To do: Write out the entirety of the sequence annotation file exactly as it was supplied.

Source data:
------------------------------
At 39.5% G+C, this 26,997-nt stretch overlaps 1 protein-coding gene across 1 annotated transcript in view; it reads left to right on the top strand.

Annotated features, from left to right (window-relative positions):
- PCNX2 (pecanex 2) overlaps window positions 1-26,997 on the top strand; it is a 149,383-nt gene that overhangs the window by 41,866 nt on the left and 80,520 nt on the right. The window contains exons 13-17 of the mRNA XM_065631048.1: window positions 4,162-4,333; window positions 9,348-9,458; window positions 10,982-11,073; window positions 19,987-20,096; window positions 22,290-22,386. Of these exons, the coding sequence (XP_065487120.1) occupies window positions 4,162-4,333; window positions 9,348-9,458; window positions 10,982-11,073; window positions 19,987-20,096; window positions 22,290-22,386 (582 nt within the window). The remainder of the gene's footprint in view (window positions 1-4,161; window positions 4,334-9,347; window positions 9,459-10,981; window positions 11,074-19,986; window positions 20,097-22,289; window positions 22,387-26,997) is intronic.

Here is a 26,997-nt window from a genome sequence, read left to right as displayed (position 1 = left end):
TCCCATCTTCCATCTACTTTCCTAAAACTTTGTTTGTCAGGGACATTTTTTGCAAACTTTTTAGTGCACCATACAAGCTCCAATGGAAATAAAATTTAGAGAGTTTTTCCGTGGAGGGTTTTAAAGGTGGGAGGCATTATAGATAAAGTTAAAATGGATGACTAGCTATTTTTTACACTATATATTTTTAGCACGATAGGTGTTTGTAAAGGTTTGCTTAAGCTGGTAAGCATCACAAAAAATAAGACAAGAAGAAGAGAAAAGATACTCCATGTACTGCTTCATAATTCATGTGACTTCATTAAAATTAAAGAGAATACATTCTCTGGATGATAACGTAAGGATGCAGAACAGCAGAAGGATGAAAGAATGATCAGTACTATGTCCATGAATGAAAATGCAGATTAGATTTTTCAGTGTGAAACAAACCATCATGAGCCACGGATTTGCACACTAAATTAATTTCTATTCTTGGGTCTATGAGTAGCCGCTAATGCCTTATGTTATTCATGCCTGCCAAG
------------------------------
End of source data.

At 39.5% G+C, this 26,997-nt stretch overlaps 1 protein-coding gene across 1 annotated transcript in view; it reads left to right on the top strand.

Annotated features, from left to right (window-relative positions):
- PCNX2 (pecanex 2) overlaps window positions 1-26,997 on the top strand; it is a 149,383-nt gene that overhangs the window by 41,866 nt on the left and 80,520 nt on the right. The window contains exons 13-17 of the mRNA XM_065631048.1: window positions 4,162-4,333; window positions 9,348-9,458; window positions 10,982-11,073; window positions 19,987-20,096; window positions 22,290-22,386. Of these exons, the coding sequence (XP_065487120.1) occupies window positions 4,162-4,333; window positions 9,348-9,458; window positions 10,982-11,073; window positions 19,987-20,096; window positions 22,290-22,386 (582 nt within the window). The remainder of the gene's footprint in view (window positions 1-4,161; window positions 4,334-9,347; window positions 9,459-10,981; window positions 11,074-19,986; window positions 20,097-22,289; window positions 22,387-26,997) is intronic.

Here is a 26,997-nt window from a genome sequence, read left to right as displayed (position 1 = left end):
TCCCATCTTCCATCTACTTTCCTAAAACTTTGTTTGTCAGGGACATTTTTTGCAAACTTTTTAGTGCACCATACAAGCTCCAATGGAAATAAAATTTAGAGAGTTTTTCCGTGGAGGGTTTTAAAGGTGGGAGGCATTATAGATAAAGTTAAAATGGATGACTAGCTATTTTTTACACTATATATTTTTAGCACGATAGGTGTTTGTAAAGGTTTGCTTAAGCTGGTAAGCATCACAAAAAATAAGACAAGAAGAAGAGAAAAGATACTCCATGTACTGCTTCATAATTCATGTGACTTCATTAAAATTAAAGAGAATACATTCTCTGGATGATAACGTAAGGATGCAGAACAGCAGAAGGATGAAAGAATGATCAGTACTATGTCCATGAATGAAAATGCAGATTAGATTTTTCAGTGTGAAACAAACCATCATGAGCCACGGATTTGCACACTAAATTAATTTCTATTCTTGGGTCTATGAGTAGCCGCTAATGCCTTATGTTATTCATGCCTGCCAAG